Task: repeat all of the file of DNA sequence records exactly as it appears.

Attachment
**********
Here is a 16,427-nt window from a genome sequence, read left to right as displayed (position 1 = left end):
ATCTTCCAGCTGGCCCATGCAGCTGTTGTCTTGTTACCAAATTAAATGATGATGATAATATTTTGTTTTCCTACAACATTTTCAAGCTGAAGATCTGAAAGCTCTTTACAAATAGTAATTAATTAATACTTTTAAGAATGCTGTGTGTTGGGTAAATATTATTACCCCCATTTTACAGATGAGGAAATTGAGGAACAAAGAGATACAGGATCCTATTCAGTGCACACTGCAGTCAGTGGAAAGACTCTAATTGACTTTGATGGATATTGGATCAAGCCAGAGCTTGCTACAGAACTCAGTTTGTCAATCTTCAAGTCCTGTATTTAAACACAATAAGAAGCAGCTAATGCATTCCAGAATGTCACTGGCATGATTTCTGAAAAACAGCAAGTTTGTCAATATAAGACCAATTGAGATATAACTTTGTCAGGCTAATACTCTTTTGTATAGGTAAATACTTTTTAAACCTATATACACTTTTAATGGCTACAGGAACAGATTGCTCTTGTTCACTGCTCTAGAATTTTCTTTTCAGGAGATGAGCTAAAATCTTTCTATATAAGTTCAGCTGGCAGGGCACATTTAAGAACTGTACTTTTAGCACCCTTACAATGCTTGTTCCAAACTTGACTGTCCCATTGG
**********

Here is a 16,427-nt window from a genome sequence, read left to right as displayed (position 1 = left end):
ATCTTCCAGCTGGCCCATGCAGCTGTTGTCTTGTTACCAAATTAAATGATGATGATAATATTTTGTTTTCCTACAACATTTTCAAGCTGAAGATCTGAAAGCTCTTTACAAATAGTAATTAATTAATACTTTTAAGAATGCTGTGTGTTGGGTAAATATTATTACCCCCATTTTACAGATGAGGAAATTGAGGAACAAAGAGATACAGGATCCTATTCAGTGCACACTGCAGTCAGTGGAAAGACTCTAATTGACTTTGATGGATATTGGATCAAGCCAGAGCTTGCTACAGAACTCAGTTTGTCAATCTTCAAGTCCTGTATTTAAACACAATAAGAAGCAGCTAATGCATTCCAGAATGTCACTGGCATGATTTCTGAAAAACAGCAAGTTTGTCAATATAAGACCAATTGAGATATAACTTTGTCAGGCTAATACTCTTTTGTATAGGTAAATACTTTTTAAACCTATATACACTTTTAATGGCTACAGGAACAGATTGCTCTTGTTCACTGCTCTAGAATTTTCTTTTCAGGAGATGAGCTAAAATCTTTCTATATAAGTTCAGCTGGCAGGGCACATTTAAGAACTGTACTTTTAGCACCCTTACAATGCTTGTTCCAAACTTGACTGTCCCATTGG